An incidental effect—they would be the first to describe it as a minor effect, but it is regrettable—is that the noble Duke, the Duke of Devonshire, and the noble Lord, Lord Kilbracken, have been unable to reach this House. They intended flying over specially for the occasion. They have sent me urgent telegrams asking me to offer their explanations and apologies. The Irish Ambassador, as the House is probably aware, has been temporarily withdrawn, the first time such a step has been taken in the fifty years of Irish diplomacy. No one would suppose that a step of this kind would be taken lightly by Mr. Lynch, a man of the highest calibre, a peaceful man, a brave man and a good friend of this country, who at considerable personal risk has set his face against any possible idea of ending partition by force. All this is a heavy setback for Anglo-Irish relations, but we must hope and pray that we can find a way back to friendship.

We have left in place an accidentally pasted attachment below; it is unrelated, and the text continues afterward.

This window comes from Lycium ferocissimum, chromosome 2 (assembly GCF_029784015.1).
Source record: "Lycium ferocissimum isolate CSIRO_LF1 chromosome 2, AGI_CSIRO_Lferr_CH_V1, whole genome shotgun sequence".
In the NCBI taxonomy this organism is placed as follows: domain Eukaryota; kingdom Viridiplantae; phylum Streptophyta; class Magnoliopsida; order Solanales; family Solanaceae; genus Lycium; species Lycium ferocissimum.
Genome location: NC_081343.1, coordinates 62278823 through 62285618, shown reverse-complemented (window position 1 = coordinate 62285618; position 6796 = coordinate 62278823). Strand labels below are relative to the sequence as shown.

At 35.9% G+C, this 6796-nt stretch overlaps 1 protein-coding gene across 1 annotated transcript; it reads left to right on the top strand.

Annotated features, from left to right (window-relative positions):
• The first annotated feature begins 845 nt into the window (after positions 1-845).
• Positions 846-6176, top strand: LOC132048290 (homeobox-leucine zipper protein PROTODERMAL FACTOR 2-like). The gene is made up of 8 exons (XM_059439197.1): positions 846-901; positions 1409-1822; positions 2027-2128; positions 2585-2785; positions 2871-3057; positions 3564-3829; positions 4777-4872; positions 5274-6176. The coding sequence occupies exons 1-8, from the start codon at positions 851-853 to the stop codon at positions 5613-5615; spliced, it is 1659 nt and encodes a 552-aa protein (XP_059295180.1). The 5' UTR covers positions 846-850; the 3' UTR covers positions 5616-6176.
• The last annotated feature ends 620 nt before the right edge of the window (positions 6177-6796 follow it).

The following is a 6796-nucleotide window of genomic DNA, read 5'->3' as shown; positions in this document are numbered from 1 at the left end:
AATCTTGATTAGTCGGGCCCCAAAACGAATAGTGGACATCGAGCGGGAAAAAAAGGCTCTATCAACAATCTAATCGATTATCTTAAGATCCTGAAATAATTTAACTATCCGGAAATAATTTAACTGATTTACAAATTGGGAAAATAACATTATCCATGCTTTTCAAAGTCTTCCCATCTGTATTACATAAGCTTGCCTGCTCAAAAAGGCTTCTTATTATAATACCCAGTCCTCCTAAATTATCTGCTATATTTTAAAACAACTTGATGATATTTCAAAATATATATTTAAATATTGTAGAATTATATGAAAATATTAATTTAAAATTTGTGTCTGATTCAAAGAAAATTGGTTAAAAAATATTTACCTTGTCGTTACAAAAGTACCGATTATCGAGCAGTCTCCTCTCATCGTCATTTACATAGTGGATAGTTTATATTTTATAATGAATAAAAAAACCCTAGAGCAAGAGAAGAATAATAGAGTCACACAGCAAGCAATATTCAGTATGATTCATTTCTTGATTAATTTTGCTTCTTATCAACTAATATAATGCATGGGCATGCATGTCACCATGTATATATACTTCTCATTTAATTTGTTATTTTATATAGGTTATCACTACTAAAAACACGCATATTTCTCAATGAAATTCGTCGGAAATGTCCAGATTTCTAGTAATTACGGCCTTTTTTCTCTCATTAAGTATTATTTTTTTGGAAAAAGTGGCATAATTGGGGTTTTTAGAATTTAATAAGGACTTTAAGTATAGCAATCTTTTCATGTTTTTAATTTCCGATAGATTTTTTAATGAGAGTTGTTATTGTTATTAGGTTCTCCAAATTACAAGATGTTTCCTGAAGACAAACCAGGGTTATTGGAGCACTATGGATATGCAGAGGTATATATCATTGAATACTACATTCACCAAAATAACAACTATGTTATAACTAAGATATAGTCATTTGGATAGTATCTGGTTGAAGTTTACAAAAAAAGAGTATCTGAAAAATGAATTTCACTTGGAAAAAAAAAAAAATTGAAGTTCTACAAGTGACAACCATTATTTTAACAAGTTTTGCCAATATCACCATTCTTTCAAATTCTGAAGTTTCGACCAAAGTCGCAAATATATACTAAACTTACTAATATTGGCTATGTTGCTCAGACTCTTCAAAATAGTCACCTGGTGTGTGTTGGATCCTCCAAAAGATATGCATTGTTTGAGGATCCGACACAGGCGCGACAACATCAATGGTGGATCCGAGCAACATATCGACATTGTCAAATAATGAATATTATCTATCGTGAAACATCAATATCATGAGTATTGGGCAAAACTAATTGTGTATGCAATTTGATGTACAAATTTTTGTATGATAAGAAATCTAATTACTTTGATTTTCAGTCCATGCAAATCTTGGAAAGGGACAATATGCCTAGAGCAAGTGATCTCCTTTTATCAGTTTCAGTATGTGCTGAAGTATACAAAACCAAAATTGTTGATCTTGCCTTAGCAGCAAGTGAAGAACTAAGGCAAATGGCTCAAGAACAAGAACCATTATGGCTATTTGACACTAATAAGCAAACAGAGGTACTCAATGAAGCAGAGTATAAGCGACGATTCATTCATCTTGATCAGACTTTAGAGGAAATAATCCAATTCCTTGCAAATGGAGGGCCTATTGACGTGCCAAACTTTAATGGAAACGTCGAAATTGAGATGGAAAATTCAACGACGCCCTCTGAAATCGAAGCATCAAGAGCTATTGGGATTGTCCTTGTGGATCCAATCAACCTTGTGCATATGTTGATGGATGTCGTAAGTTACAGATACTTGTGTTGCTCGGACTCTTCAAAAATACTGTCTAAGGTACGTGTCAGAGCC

My Lords, there is no disguising the grimness of the present scene. One has to face the fact that the bitter antagonism (to use the mildest word available) between the British forces and the Catholic population in Northern Ireland has escalated continuously during the last 18 months, and particularly since internment was introduced in August. In our last debate on this subject here I called internment a tragic blunder, and I repeat those words to-day with increasing sadness, and certainly without any kind of satisfaction. Whatever may be said about internment in theory—and I myself have nothing good to say of it, but whatever could be said about it on some kind of argument—internment combined with forcible interrogation (because part of the emphasis of the present internment is not just detention, not just removal from active life, but internment plus interrogation; that is of the essence of it), as it has been carried out in practice would profoundly antagonise any self-respecting community, whether in Belfast or Kensington or Chelsea. Of course, the effect on the Army is what one would expect with ordinary human beings. If one is hated, I am afraid it is human to hate back.